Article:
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Criteria vs. Overtime - what's better?

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4 hours ago, gimpeltf said:

Appears to be a mistake but I didn't watch it. The transcript gives no reason for the point. I see Latona chose neutral going into the last period. Was that from an injury?

You would only get 1 for riding time (1 minute not a second) which is possible if you were on top both tb periods. Likely from Injury time. I would think the livescorer would still show riding time rather than an unsub point (watching Criminal Minds now)

Latona and Treaster were tied after the first three periods and went into the first round of overtime.  Advantage time from regulation did not carry forward to overtime, rather it started over.  There was no score in the first sudden victory period.  There was no score in the subsequent two 30-second tiebreaker periods.  Because both Latona and Treaster rode each other out for 30 seconds, neither wrestler accumulated one minute of riding time to earn a point.  They went into the second round of overtime.  There was no score in the second sudden victory period.  Latona rode out Treaster for 30 seconds in the first tie-breaker period.  Latona then chose neutral for the next tie-breaker period because he knew the rules that if he ended the round with 1 or more advantage time seconds, he would win the match.  Neither Latona or Treaster could secure the takedown.  Latona was given 1 pt and won the match.  

See http://www.ncaapublications.com/productdownloads/WR20.pdf for the overtime rules.  The rules do not specify that 1 point should be given when advantage time is less than one minute in the second round of overtime.  Latona had 30 seconds of time advantage and won the match regardless of the 1 point given.

Latona came super close (video replay required) to scoring a takedown in OT but no points were awarded due to the time running out.  I was rooting for Treaster.  He is from Kansas and his 4-time HS state champ, college AA) dad helped coach me some nights when I was a young kid. (like 30 years back)

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3 minutes ago, jross said:

Latona and Treaster were tied after the first three periods and went into the first round of overtime.  Advantage time from regulation did not carry forward to overtime, rather it started over.  There was no score in the first sudden victory period.  There was no score in the subsequent two 30-second tiebreaker periods.  Because both Latona and Treaster rode each other out for 30 seconds, neither wrestler accumulated one minute of riding time to earn a point.  They went into the second round of overtime.  There was no score in the second sudden victory period.  Latona rode out Treaster for 30 seconds in the first tie-breaker period.  Latona then chose neutral for the next tie-breaker period because he knew the rules that if he ended the round with 1 or more advantage time seconds, he would win the match.  Neither Latona or Treaster could secure the takedown.  Latona was given 1 pt and won the match.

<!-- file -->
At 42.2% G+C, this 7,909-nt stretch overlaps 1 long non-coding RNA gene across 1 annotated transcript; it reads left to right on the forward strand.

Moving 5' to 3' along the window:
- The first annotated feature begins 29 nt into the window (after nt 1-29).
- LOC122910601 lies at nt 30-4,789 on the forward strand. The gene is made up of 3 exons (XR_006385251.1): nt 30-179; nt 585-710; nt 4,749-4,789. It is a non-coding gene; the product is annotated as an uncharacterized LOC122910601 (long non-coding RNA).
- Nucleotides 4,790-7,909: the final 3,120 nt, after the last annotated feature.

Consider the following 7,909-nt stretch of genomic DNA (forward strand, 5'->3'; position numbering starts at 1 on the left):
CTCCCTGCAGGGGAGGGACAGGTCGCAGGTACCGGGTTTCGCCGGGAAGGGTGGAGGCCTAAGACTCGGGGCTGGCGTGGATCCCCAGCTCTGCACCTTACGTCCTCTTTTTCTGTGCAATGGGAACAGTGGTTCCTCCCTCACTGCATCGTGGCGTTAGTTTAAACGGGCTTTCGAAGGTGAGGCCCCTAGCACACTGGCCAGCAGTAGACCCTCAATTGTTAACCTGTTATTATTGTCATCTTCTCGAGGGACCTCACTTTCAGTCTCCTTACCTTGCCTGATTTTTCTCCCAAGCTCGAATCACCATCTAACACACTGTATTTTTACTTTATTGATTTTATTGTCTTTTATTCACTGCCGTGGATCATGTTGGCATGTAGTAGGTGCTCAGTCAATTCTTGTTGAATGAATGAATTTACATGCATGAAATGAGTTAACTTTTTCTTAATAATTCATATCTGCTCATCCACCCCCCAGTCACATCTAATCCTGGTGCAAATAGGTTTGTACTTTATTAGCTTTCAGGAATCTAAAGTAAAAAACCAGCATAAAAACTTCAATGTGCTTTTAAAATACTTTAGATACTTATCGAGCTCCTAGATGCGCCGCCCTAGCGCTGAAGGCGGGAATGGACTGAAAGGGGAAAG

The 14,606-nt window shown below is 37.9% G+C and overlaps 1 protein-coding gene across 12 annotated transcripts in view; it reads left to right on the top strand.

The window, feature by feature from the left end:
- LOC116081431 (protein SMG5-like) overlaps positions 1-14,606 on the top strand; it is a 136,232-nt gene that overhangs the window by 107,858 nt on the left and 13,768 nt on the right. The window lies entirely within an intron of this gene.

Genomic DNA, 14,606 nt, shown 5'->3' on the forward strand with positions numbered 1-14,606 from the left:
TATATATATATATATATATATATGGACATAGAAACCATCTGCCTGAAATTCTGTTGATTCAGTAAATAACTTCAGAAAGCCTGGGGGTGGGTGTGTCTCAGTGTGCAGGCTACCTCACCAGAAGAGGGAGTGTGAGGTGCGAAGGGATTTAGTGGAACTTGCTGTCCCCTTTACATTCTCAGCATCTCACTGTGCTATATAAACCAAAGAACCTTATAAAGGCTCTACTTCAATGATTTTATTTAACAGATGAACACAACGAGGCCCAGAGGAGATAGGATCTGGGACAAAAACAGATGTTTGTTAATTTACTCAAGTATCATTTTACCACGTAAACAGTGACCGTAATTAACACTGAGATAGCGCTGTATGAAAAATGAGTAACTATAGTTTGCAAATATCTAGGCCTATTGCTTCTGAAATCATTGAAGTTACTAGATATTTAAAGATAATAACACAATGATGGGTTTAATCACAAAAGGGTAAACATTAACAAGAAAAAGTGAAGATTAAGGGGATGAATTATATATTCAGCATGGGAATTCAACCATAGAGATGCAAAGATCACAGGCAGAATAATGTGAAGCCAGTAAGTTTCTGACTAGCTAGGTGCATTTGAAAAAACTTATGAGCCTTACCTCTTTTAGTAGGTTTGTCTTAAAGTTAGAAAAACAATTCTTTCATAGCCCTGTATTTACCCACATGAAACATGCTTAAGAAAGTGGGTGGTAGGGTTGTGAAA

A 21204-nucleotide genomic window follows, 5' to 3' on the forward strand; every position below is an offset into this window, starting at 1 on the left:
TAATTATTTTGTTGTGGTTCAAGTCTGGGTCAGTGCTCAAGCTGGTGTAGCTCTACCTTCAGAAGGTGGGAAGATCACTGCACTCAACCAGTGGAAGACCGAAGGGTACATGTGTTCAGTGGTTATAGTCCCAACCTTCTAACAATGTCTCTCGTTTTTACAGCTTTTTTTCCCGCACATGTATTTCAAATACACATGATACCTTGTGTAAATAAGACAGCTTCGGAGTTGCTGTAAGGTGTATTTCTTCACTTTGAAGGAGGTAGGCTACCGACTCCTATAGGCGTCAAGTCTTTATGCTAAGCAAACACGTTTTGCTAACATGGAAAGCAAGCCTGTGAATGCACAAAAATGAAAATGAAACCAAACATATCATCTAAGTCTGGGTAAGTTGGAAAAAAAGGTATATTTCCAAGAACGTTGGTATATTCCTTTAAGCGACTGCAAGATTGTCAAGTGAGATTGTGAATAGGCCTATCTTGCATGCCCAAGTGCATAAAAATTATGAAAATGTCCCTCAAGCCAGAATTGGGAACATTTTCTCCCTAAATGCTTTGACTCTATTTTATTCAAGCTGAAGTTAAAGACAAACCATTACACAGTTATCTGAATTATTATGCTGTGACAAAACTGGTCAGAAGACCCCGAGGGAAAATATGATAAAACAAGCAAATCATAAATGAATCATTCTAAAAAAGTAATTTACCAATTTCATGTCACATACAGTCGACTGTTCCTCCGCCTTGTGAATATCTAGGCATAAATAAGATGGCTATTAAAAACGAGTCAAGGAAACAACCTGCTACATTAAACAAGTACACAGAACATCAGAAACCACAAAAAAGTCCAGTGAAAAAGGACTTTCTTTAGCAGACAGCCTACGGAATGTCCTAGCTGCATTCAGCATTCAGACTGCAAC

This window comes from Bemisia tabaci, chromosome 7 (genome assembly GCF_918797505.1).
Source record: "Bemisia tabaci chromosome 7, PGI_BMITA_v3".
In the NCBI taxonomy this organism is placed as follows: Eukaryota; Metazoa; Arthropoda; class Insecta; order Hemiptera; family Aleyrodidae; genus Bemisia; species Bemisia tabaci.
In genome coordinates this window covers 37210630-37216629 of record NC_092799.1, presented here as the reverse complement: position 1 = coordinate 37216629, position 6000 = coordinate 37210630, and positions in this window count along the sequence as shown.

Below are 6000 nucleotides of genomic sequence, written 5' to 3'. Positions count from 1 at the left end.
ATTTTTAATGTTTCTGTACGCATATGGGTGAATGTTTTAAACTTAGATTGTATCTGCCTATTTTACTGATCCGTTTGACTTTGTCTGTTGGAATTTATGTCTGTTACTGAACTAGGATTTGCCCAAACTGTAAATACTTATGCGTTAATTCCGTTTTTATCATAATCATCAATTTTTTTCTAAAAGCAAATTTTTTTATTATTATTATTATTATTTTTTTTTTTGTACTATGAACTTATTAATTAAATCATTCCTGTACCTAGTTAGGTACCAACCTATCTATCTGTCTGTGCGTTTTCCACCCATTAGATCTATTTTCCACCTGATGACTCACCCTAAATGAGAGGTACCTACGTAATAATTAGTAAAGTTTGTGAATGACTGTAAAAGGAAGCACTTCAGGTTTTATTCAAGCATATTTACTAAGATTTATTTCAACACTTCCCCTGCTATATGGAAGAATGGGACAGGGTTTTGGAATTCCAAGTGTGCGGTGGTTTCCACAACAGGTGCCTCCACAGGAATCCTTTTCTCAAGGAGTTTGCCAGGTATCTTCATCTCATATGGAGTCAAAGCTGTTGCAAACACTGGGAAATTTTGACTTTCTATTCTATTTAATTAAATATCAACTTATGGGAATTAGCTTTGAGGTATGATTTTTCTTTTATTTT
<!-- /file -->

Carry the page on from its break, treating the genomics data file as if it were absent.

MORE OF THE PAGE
See http://www.ncaapublications.com/productdownloads/WR20.pdf for the overtime rules.  The rules do not specify that 1 point should be given when advantage time is less than one minute in the second round of overtime.  Latona had 30 seconds of time advantage and won the match regardless of the 1 point given.

Latona came super close (video replay required) to scoring a takedown in OT but no points were awarded due to the time running out.  I was rooting for Treaster.  He is from Kansas and his 4-time HS state champ, college AA) dad helped coach me some nights when I was a young kid. (like 30 years back)

So it was a scoring mistake as I suggested. A lot of people think it's a point but you get it only if a minute or more (and only after 7 minutes for those that want to give riding to a tf less than 7 minutes). I was just wondering if something else came into play there but sounds like it didn't.

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5 hours ago, jross said:

Thanks for the clarification.  How was the match outcome determined if a period resulted in a tie?

Mostly the same as the criteria we have today. Highest value, least cautions, last point scored. The order did get tweaked from year to year, not sure exactly what it was off the top of my head. 

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On 1/3/2020 at 6:05 AM, Plasmodium said:

This situation always plays out with plenty of time on the clock.   Sure, the one who gets put on the clock last is at a disadvantage - but in a match where he or she didn't score a point.  A reasonable person can't cry foul if they didn't score a point in 6 minutes of wrestling.  At any rate, I can't recall a match being decided like that.